Reverend Claire Wright Believes Churches Have Opportunity to “Fill the Gap” in Disaster Recovery – Hope 103.2

Reverend Claire Wright Believes Churches Have Opportunity to “Fill the Gap” in Disaster Recovery

Still reeling from recent bushfires, and the effects of a global pandemic, the NSW community is no stranger to disaster management.

Listen: Reverend Claire Wright talks about the unique role of churches in disaster recovery, in light of the NSW floods

By Georgia FreeWednesday 31 Mar 2021Hope BreakfastFaith

What is “church”? A building used for worship? A community of believers that gather together on Sunday morning? Or something else entirely? Reverend Claire Wright believes she has experienced the essence of church – and it looks nothing like a Sunday service.

The past few weeks have seen devastating floods wreak havoc across NSW, especially along the Mid North Coast. And Rev Claire Wright, Ministry Development Minister for the Uniting Church in the Manning Valley region, has felt the loss and trauma of her community, deeply.

Still reeling from recent bushfires, and the effects of a global pandemic, the community is no stranger to disaster management. However, Claire believes churches have a unique opportunity to assist those who fall through the cracks.

“On the ground, there are an awful lot of people who aren’t able… to access [recovery assistance],” Claire told Hope 103.2.

“That is where churches come in, with an opportunity to fill the gap.”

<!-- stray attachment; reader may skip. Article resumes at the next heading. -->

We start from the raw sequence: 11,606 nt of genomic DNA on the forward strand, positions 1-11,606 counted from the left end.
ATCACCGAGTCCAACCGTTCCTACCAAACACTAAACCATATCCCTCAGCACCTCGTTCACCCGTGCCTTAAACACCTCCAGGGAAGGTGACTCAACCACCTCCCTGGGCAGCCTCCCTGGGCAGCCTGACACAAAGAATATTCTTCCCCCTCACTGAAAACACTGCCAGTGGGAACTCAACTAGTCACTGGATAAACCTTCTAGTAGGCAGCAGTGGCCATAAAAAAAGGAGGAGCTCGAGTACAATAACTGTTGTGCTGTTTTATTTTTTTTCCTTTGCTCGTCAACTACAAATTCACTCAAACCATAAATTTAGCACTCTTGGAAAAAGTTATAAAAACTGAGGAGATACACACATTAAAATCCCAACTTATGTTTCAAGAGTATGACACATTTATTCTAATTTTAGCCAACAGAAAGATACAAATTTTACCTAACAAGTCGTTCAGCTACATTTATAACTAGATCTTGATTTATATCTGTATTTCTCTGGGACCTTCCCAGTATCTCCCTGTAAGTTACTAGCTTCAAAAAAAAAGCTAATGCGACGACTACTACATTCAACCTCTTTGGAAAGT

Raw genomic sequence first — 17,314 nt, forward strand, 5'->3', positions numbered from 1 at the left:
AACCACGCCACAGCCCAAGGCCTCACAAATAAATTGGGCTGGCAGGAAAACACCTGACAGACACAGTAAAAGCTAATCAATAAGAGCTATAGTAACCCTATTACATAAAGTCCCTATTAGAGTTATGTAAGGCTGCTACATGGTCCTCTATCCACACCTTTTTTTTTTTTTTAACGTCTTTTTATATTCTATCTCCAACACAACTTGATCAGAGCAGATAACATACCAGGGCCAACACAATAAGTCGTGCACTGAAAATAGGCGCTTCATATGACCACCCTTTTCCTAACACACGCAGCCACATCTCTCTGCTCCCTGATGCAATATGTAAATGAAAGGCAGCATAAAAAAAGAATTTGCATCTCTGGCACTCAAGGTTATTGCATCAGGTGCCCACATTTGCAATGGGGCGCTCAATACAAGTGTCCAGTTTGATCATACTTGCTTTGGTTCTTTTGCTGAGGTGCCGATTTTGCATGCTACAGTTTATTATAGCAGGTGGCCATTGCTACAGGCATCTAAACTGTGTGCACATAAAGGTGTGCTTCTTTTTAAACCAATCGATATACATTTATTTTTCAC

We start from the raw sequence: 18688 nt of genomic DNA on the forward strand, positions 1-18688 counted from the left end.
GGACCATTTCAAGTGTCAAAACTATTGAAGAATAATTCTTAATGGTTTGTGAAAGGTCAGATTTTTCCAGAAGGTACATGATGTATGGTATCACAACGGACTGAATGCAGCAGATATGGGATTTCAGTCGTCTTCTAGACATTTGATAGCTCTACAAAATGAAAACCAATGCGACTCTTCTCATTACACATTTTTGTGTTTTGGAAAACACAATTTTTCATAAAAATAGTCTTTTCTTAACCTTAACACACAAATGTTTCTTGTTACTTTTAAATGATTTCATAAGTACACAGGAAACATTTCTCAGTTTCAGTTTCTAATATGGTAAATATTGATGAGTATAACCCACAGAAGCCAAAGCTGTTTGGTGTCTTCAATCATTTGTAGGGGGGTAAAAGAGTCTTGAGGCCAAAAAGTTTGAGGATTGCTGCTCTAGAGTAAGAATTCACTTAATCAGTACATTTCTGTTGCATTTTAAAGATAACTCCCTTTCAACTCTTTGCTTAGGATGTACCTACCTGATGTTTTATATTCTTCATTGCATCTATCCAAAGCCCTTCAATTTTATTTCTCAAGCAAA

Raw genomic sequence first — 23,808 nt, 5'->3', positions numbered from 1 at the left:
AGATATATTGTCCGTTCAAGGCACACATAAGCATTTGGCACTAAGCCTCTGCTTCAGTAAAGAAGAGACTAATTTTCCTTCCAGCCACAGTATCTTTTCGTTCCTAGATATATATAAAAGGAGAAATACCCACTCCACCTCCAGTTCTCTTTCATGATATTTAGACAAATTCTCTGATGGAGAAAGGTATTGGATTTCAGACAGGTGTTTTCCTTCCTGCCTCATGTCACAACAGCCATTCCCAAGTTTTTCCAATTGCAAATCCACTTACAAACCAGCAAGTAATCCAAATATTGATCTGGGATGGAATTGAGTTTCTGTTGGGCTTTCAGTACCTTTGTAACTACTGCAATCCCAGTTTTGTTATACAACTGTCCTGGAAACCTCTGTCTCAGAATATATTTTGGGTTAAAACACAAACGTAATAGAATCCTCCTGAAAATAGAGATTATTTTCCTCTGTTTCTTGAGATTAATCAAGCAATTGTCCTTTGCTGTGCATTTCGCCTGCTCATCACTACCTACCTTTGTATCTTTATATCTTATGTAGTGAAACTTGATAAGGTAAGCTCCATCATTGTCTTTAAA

Coopernook – the tiny village making a massive difference

Claire spoke of the resilience and camaraderie of small communities making a remarkable difference within their towns. Coopernook, a small village which was isolated by floodwater, is home to a tiny church, with a congregation of just three people. However, they became a lifeline for their community, by providing emergency assistance.

“[They helped] 27 people be housed, fed, given access to medications. They acted as an evacuation centre for many days,” Claire said.

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“With the amazing support of their tiny little community, donating bedding, donating food, they pooled everything they had, and the church was able to offer that hospitality space for that to happen.”

“On the Sunday morning as everyone was clearing up the sleeping bags from the pews, someone asked ‘what about church this morning?’ and the organiser responded, ‘this is church.’”

“On the Sunday morning as everyone was clearing up the sleeping bags from the pews, someone asked ‘what about church this morning?’ and the organiser responded, ‘this is church.’,” – Rev Claire Wright

How can you help?

When asked what the community could do to help, Claire had one simple request: reach out.

“We could really do with people who will journey with us as the needs continue to unfold, so please, call us in a month’s time, three months’ time, six months’ time and ask us how we’re doing,” she said.

“Because some of us won’t be fine, yet. And it will do us the world of good to know that our brothers and sisters haven’t forgotten.”

You can listen to Reverend Claire Wright’s full interview with Georgia Free in the player above.